School councils need more specifics, EIC told

Only a small group of people turned out for a public session here Monday night to discuss the role of school councils with the Education Improvement Commission but one message did get through loud and clear.
Better communications and clearer criteria are needed.
EIC co-chair Dave Cooke and commissioner Betty Moseley-Williams admitted that’s a common complaint they’ve heard since the EIC started its consultation tour across Ontario last week on the discussion paper, “The Future Role of School Councils.”
“I think [school councils] are having a problem working out what their role is,” Moseley-Williams said prior to the public session at La Place Rendez-Vous.
“They’re trying to look at how specific a mandate they should have,” she stressed.
“All have said [the government] should come up with very clear criteria and purposes,” echoed Cooke. “How do we make it clear and make it work in the Rainy River District as well as downtown Toronto?”
That was one of the first concerns brought up once the public session started at 7 p.m.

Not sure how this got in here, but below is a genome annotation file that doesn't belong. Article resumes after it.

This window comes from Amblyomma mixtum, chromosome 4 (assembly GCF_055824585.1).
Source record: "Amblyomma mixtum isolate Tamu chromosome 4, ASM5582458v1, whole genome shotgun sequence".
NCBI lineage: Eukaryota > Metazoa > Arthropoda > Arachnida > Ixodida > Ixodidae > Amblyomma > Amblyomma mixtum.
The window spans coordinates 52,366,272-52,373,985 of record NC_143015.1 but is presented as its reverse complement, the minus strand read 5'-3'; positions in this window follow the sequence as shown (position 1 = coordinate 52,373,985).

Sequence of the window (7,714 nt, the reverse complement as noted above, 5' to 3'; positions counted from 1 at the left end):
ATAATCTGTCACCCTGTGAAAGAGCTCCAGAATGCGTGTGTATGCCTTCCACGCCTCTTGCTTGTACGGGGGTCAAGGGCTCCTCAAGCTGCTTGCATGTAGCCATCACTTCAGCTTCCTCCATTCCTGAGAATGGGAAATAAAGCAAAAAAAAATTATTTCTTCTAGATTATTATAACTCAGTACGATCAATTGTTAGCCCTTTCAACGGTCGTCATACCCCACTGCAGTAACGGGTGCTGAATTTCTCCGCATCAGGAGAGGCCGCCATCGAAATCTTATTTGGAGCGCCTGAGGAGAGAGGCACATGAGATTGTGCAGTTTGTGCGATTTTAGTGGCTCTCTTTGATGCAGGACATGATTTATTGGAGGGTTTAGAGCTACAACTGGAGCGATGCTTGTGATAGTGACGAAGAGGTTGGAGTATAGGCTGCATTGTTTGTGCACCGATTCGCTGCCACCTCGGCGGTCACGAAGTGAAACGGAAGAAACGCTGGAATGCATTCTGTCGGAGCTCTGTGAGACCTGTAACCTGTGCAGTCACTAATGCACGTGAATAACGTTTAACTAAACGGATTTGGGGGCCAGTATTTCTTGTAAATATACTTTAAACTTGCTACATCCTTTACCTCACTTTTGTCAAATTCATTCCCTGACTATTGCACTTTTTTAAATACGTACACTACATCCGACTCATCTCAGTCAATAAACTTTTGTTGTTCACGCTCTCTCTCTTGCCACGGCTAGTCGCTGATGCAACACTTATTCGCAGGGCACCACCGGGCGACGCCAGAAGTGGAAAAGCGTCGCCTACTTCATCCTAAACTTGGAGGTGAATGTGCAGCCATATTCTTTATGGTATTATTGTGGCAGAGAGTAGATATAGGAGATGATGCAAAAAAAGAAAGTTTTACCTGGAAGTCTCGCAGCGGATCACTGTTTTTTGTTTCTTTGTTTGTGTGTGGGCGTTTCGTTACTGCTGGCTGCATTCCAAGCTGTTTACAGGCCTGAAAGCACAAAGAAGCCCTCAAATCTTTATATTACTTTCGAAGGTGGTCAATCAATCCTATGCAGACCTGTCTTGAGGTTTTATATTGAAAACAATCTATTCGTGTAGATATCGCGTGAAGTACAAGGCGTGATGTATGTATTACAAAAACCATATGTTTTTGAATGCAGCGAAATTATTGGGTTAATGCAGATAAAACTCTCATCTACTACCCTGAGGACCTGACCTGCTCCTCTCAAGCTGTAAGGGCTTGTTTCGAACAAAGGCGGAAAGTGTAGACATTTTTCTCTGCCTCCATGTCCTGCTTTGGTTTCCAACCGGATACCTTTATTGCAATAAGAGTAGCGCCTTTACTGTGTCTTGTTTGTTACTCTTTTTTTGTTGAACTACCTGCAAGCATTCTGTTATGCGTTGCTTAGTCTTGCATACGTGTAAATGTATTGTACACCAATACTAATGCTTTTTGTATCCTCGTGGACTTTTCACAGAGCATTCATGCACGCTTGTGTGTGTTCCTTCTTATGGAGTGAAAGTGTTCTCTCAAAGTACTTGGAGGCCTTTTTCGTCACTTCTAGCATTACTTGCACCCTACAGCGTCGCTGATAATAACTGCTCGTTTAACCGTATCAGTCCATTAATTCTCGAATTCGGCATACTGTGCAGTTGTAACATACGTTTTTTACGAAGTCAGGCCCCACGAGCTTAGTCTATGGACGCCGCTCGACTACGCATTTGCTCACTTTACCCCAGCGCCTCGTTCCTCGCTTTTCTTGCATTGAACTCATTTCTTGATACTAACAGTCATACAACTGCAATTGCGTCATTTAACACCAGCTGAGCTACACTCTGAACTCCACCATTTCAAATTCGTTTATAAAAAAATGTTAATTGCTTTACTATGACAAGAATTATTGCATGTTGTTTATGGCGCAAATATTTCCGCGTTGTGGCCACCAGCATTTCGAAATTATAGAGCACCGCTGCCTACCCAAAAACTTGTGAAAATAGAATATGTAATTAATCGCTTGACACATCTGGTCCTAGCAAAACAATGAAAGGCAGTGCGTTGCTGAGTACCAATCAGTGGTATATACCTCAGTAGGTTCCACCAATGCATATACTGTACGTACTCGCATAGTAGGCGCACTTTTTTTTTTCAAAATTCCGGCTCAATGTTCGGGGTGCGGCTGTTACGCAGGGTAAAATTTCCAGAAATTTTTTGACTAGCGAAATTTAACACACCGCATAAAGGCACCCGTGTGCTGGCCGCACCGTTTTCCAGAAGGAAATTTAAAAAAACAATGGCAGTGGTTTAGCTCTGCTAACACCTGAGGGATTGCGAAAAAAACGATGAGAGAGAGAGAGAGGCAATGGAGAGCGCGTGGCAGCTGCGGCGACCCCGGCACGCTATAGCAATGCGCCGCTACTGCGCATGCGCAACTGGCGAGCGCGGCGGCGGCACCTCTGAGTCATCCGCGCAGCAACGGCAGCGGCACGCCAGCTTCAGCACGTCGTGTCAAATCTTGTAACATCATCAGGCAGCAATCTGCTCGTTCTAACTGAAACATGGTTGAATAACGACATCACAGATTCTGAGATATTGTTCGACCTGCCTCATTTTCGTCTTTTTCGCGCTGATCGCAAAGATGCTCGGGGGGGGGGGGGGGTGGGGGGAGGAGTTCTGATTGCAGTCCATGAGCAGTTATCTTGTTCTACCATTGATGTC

“We’re not sure where to go with any of this,” one man said. “The government has no clear mandate.”
“We were in a similar situation,” agreed a woman from a different school council, noting there seemed to be a “lack of communication throughout the ranks.”
One such communication failure brought up several times here was the fact Monday’s meeting with the EIC was not well publicized and many school council members were caught unaware.
“It’s a general complaint,” Moseley-Williams agreed. “This is a very real issue.”
A latecomer to the meeting noted a major problem with school councils–and the method which the EIC held its consultations–was that both are considered unapproachable by parents.
“Parents need a non-format,” he said. “What parents need is access and they need it without 60 jillion pieces of paper. When you go through this stuff, the reason you don’t have parents here is because it’s formalized.”
Cooke and Moseley-Williams met earlier Monday with school council, board, and teacher reps in separate sessions. The turnout at these was lower than expected, too.
The EIC will take its findings from the consultation meetings and put them together in a report for the minister of education and training by the end of October.
Moseley-Williams said the report should be made public in mid-November.
But Cooke stressed the report would contain just recommendations, noting it would be up to the minister to decide what will be accepted and mandated.